Edited by Mark Lasswell -- Broadcasting & Cable, 8/21/2005 8:00:00 PM
Jackson, Sanchez Tapped for Twentieth Talker
Randy Jackson and Lauren Sanchez know something about intense competition and the merciless rejections that show business can offer up. Jackson is an American Idol judge, and Sanchez hosts So You Think You Can Dance. Now the two are joining together to plunge into an entertainment realm that's every bit as unforgiving as their prime time series on Fox: the syndicated–talk-show business. Jackson and Sanchez have been recruited by Twentieth Television for a pilot of what insiders are touting as an “urban” Regis and Kelly.
Word of the project comes at an interesting time. Roger Ailes, the maestro of Fox News Channel's success, last week added Fox Television Stations and Twentieth Television to his areas of responsibility at News Corp. Much speculation has focused on what Ailes will do to buttress Fox channels in the morning following local breakfast broadcasts, since one effort, Good Day Live, was abandoned earlier this year. But it's not clear whether the Jackson-Sanchez show is intended for that slot. Neither Twentieth nor Endeavor, the agency that reps both Jackson and Sanchez—and packaged the show—would comment.
But a Fox pairing of Jackson and Sanchez in the morning makes sense: It would play to the O&Os' strength with urban viewers—a demographic so important to Fox that it has waged a bitter campaign against Nielsen over its use of local people meters to measure TV audiences, alleging the devices undercount minorities.
For Jackson, the talk show would present an opportunity to capitalize on his Idol success. He is widely regarded as the most likable of the Idol judges, but fellow panel members Simon Cowell and Paula Abdul have considerably higher profiles. Jackson is already making some headway in that department: In June, the Grammy Award-winning producer and 20-year music-industry veteran, who came to fame as a bass player for Journey, signed with radio syndicator Westwood One to host a weekly three-hour top-30 countdown show starting in September.
In addition to her Dance duties, Sanchez works as a nighttime entertainment reporter for KTTV in Los Angeles and news co-anchor for KCOP, the market's Fox duopoly station, where the motto is “Get It On.” The plan for her project with Jackson, if all goes well: Get it on the air next fall.
MTV Courts Comcast
You'd think that MTV Networks is rich and powerful enough to launch cable networks without anyone's help. But a startup that has been gestating at Viacom's star unit may have a surprise partner: Comcast. MTVN has been talking to the No. 1 cable operator not only about carriage for a planned lifestyle network but also about becoming a partner.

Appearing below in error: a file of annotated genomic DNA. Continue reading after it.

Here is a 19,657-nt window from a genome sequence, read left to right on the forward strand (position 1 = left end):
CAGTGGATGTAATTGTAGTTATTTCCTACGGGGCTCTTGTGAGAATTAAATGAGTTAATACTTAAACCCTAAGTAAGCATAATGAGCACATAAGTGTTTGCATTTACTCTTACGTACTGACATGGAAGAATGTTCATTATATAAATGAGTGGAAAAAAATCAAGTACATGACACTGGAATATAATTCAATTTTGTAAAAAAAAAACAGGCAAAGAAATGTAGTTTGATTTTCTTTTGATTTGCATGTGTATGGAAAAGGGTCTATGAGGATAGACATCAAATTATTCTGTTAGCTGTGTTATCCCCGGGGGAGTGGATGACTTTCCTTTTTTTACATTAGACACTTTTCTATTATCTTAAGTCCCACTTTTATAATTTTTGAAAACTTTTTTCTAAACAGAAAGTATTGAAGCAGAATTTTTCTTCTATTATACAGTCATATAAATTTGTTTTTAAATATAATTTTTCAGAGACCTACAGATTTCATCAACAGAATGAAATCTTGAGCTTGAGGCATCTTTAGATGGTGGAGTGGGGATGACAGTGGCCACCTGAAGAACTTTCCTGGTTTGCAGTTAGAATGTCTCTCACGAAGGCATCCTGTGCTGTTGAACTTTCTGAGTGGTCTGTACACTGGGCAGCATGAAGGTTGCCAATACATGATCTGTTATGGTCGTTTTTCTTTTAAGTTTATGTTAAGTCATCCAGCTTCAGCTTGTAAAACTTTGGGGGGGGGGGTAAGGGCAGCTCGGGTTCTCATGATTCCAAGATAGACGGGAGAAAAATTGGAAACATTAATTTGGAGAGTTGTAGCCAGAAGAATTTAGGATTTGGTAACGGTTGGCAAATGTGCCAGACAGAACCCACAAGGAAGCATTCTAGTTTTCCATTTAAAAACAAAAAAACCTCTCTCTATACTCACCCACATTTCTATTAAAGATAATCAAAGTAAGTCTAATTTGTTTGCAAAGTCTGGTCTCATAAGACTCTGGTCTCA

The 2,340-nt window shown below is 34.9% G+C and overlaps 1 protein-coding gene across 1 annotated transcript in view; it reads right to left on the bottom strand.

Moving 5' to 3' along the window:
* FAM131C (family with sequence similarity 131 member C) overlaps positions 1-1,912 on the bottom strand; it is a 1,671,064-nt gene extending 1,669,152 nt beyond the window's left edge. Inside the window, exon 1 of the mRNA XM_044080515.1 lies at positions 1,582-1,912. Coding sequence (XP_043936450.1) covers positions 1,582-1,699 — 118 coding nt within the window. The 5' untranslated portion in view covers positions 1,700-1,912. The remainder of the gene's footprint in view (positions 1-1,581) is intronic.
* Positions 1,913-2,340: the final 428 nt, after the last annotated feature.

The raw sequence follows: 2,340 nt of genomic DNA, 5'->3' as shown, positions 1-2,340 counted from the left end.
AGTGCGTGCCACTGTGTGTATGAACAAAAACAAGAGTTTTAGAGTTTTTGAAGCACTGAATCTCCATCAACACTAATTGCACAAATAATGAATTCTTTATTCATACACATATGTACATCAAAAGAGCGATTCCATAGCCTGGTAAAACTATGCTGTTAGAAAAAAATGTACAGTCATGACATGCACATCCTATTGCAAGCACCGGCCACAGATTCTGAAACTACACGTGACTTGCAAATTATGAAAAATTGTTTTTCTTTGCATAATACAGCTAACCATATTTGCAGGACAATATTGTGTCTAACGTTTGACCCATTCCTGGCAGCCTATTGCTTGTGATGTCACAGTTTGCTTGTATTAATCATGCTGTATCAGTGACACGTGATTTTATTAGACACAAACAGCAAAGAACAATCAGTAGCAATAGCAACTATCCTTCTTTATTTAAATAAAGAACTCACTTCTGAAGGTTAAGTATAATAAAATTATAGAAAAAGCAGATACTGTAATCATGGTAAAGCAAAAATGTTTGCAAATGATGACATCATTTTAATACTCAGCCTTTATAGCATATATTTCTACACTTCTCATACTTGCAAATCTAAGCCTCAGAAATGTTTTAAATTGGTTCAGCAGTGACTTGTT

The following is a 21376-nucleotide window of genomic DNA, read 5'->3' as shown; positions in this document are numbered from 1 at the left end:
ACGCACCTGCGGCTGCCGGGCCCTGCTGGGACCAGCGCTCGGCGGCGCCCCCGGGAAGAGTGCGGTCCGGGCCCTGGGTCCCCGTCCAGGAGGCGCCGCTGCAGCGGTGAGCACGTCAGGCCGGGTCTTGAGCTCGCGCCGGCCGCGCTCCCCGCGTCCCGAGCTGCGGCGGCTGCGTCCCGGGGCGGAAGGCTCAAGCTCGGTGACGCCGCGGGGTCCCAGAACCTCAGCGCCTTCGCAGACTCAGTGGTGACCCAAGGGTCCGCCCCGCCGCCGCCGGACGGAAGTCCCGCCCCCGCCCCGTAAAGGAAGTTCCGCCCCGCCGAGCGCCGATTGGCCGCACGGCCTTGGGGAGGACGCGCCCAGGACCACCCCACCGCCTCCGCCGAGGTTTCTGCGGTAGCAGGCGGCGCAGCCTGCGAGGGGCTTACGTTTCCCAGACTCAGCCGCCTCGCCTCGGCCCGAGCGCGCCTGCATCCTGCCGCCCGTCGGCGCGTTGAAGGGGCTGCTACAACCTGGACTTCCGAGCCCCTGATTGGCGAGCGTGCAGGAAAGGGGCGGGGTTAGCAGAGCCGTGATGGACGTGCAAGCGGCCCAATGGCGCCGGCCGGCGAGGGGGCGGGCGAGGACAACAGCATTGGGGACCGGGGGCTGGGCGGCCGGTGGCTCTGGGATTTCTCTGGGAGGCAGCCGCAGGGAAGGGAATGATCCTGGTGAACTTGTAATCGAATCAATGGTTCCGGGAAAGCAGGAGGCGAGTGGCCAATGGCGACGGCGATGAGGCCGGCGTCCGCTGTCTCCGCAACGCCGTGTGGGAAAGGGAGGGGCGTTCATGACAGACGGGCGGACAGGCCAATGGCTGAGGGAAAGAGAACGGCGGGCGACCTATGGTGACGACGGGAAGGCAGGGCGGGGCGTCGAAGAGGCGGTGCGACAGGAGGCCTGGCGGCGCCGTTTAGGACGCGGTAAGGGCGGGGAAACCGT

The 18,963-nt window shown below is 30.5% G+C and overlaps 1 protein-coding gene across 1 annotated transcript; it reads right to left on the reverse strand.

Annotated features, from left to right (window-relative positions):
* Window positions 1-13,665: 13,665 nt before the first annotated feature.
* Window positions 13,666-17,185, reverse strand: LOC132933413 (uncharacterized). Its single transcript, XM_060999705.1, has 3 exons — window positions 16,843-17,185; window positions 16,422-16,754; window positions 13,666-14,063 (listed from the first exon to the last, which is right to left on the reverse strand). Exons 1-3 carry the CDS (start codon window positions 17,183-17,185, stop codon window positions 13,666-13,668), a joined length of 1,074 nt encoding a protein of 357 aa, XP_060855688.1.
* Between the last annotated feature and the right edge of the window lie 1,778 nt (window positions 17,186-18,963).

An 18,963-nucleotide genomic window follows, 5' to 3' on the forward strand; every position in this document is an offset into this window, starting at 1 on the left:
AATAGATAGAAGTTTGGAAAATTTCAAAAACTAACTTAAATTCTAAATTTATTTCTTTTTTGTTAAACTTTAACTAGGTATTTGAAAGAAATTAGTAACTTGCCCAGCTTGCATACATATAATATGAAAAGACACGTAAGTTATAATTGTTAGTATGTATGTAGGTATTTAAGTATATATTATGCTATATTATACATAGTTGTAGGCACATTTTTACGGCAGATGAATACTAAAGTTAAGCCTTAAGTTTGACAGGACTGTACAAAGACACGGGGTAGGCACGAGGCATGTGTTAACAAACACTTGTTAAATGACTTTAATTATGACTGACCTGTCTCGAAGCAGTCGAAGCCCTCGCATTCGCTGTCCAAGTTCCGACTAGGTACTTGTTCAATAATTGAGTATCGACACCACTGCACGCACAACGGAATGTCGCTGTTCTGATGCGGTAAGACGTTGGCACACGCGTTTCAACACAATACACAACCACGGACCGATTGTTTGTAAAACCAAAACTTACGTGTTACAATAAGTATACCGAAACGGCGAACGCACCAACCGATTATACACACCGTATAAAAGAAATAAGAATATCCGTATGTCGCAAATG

The venture is being cooked up by John Sykes, who was eased out as CEO of Infinity Broadcasting in January and tucked into an MTVN business-development unit. It was no make-work job. The new project calls for a slate of channels and broadband products aimed at 25-54s, while still maintaining the MTV attitude.
One industry executive familiar with the project says it will emulate the approach of such MTV hits as Cribs and Pimp My Ride. (Maybe a hipper HGTV? )
MTV and Comcast declined to comment on the project, but we hear it may be unveiled as early as next month.
An NCTA Fish Tale
Soon after former Department of Energy Deputy Secretary Kyle McSlarrow was named president of the National Cable & Telecommunications Association in January, the cable novice joked that the industry lobbying group had already taught him one important lesson: “Alaska is a fantastic state.” The line was a sly reference to the power of Ted Stevens, the Republican from Alaska who runs the Commerce Committee—the Senate's arbiter of cable and telecom issues.
Last week, McSlarrow experienced first-hand the splendor of Stevens' home state. Departing from his own family's vacation in North Carolina, McSlarrow jetted to Alaska to take Stevens fishing. Comcast Chairman Ralph Roberts and Bill Phillips, a lawyer and former Stevens aide, joined the outing. The haul included 24 silver—a.k.a. coho—salmon and a hefty 140-pound halibut.
The NCTA wouldn't discuss the schmooze trip. A Stevens spokesman also refused to rise to our bait: “I can tell you that my senator is a very good fisherman and the silvers are running right now.”
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